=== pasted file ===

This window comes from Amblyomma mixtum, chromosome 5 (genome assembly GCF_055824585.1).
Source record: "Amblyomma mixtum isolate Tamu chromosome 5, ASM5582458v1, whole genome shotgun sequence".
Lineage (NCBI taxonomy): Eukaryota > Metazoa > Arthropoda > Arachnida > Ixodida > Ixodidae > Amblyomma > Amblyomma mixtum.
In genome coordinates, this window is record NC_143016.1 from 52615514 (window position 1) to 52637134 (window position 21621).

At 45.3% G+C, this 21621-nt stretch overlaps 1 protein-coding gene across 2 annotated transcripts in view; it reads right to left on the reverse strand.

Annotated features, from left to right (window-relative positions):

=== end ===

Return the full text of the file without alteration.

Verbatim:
This window comes from Amblyomma mixtum, chromosome 5 (genome assembly GCF_055824585.1).
Source record: "Amblyomma mixtum isolate Tamu chromosome 5, ASM5582458v1, whole genome shotgun sequence".
Lineage (NCBI taxonomy): Eukaryota > Metazoa > Arthropoda > Arachnida > Ixodida > Ixodidae > Amblyomma > Amblyomma mixtum.
In genome coordinates, this window is record NC_143016.1 from 52615514 (window position 1) to 52637134 (window position 21621).

At 45.3% G+C, this 21621-nt stretch overlaps 1 protein-coding gene across 2 annotated transcripts in view; it reads right to left on the reverse strand.

Annotated features, from left to right (window-relative positions):